Hitching the Wagon

New York tribes are nomadic. You can fit the contents of a rented one-bedroom apartment in a $19.95 U-Haul truck, and so we push on in search of lower rents, bigger spaces, and decent public schools. Chinese immigrants live on streets named after long-dead Irish immigrants. White yuppies pace the borders of Clinton Hill and Bed-Stuy, wondering how much the peeling, beautiful, boarded-up crackhouses are going for these days. In a Court Street pizzeria, the owner tells me he advertises for new brick-oven staff in the Egyptian newspapers. The Mexicans aren’t interested any more.

In the few years I’ve been away, Carroll Gardens was busy cloning me. The Brooklyn Italians are now outnumbered by thirty-year-old women of airbrushed origins. French, Irish, Upper East Side, Quad Cities–who cares? Smith Street is a different kind of Stepford, where the totems are yoga mats, flip-flops, and, lately, baby slings. On the door of D’Amico’s, a 1950s palace of by-the-pound coffee beans, a new sign hawking the blends adds “Local Color: FREE!” It’s true–I still see mostly cops and Italians in there–but that last line stings. _We know you’re watching_, it says, _and we’re watching you back, sweetheart. You’re welcome, as long as you shell out nine dollars for a pound of cwawh-fee._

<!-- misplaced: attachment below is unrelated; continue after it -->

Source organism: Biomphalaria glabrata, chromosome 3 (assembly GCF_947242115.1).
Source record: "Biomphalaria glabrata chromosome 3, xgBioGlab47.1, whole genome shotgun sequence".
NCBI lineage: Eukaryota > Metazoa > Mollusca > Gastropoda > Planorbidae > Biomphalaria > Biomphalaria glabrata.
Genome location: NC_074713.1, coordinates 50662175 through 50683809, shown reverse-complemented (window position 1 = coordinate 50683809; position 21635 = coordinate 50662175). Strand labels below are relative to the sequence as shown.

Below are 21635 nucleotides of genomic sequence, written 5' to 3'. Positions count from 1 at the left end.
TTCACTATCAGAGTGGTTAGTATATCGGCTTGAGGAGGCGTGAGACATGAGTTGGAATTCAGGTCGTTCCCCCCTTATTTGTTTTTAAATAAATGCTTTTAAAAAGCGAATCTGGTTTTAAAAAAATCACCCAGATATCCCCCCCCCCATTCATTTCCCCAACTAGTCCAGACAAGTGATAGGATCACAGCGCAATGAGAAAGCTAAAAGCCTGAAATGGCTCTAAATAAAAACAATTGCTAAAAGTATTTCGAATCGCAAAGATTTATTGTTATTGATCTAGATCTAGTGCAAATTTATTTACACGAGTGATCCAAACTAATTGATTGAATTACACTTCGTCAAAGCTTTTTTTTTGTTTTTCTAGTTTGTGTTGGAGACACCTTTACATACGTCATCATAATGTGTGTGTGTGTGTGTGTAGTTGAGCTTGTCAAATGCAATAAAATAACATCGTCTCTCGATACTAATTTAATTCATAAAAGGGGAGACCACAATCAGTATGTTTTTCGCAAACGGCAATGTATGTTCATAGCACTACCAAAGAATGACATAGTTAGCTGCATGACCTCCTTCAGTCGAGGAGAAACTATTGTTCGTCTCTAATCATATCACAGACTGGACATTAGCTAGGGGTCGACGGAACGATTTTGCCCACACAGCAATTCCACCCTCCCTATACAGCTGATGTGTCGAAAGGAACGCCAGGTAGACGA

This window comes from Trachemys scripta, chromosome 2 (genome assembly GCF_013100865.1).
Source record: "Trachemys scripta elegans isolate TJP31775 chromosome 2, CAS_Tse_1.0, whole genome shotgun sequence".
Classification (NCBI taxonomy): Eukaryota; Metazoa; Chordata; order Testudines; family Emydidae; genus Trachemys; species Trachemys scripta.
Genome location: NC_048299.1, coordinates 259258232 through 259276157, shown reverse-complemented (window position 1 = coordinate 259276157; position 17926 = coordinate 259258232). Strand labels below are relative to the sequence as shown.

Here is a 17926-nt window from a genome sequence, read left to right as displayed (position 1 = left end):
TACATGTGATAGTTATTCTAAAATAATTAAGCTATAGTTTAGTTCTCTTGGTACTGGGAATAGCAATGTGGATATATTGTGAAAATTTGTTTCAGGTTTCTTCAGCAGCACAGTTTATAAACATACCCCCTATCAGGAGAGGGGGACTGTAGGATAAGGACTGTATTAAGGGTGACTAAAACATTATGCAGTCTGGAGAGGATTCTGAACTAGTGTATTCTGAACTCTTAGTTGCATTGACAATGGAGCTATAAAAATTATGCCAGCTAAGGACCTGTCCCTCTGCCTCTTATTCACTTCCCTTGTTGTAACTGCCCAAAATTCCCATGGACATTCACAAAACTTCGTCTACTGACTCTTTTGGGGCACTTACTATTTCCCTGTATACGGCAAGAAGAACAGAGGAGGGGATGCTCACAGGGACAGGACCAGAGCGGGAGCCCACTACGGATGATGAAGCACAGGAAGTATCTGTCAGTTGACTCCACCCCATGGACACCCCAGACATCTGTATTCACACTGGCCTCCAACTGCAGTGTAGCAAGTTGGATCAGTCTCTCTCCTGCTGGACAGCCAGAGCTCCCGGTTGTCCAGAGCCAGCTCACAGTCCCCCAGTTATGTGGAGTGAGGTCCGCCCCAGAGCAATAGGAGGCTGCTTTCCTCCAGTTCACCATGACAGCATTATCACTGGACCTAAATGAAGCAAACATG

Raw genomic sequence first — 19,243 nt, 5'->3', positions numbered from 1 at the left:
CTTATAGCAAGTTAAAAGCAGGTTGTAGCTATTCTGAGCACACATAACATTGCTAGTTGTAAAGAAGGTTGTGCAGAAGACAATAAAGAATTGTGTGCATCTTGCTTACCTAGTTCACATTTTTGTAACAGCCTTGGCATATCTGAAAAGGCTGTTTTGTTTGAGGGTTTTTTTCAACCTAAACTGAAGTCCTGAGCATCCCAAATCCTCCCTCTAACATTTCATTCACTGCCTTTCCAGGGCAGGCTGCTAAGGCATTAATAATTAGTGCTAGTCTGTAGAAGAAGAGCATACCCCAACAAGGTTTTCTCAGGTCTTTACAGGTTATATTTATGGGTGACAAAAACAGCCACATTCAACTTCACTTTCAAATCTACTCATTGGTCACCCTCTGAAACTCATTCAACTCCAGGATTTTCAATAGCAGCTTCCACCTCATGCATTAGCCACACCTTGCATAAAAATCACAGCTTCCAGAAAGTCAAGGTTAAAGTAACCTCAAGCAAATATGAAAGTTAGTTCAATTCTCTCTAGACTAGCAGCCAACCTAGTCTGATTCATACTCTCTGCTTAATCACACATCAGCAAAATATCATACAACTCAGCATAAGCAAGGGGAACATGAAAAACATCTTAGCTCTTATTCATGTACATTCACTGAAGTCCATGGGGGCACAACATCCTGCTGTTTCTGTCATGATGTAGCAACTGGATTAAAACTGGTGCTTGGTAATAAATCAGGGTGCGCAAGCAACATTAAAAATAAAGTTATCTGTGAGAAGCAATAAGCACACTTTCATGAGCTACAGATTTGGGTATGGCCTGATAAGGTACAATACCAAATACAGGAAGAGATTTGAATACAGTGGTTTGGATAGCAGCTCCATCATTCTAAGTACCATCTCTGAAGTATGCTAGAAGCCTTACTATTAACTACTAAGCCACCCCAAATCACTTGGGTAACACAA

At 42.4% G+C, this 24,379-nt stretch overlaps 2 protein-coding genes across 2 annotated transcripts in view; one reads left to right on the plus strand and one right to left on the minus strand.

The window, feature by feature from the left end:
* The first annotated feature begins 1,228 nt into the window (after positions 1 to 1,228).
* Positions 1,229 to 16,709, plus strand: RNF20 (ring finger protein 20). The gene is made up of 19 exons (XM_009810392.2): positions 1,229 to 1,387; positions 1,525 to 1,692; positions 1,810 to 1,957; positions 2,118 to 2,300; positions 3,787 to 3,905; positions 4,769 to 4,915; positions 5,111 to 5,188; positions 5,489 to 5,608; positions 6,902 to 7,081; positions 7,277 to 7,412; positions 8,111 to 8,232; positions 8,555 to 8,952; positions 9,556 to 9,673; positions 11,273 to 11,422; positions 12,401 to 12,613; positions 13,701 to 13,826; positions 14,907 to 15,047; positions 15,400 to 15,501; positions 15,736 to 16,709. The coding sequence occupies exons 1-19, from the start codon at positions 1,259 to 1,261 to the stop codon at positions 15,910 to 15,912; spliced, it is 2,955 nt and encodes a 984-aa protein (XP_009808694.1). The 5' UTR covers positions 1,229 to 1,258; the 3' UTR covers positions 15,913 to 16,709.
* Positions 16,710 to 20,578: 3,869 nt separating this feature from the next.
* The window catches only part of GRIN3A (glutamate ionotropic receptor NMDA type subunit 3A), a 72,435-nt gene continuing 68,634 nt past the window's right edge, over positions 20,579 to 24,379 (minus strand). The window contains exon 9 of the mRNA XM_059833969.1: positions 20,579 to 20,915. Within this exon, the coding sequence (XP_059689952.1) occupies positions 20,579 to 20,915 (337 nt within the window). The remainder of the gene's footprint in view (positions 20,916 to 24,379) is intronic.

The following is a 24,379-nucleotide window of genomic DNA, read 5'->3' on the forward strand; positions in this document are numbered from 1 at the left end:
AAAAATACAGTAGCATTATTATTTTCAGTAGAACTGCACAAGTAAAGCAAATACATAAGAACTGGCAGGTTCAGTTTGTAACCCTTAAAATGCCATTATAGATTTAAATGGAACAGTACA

The new arrivals convert quickly. They advertise their neighborhood pride with ‘F Train’ and ‘BKLYN’ t-shirts stretched over weight-trained pecs or pert breasts. I have a few of them left in the wardrobe myself, which I wear biking home from work. Last week I wore my sweaty red BKLYN t-shirt to a bar on Dean Street, and imagined a few sniffy looks from the old-time hipsters. _You’re the reason we can’t afford to live here any more._

I felt that paranoid twinge again on Saturday morning. The Ranger has gone back to Canada, so it was time to learn the weekend patterns of a single Brooklyn girl. I woke late, stuffed a yoga mat into a bag and grabbed the Razor scooter that hasn’t had an outing in four years. Swiping up Court Street one-legged–it’s still fun, I’m still fast–I caught a glimpse of myself in the window of an expensive patisserie. Oh sweet Jesus. I looked like the kind of woman who would use “brunch” as a verb.

Some of us move up and out when we can’t stand being reminded of ourselves.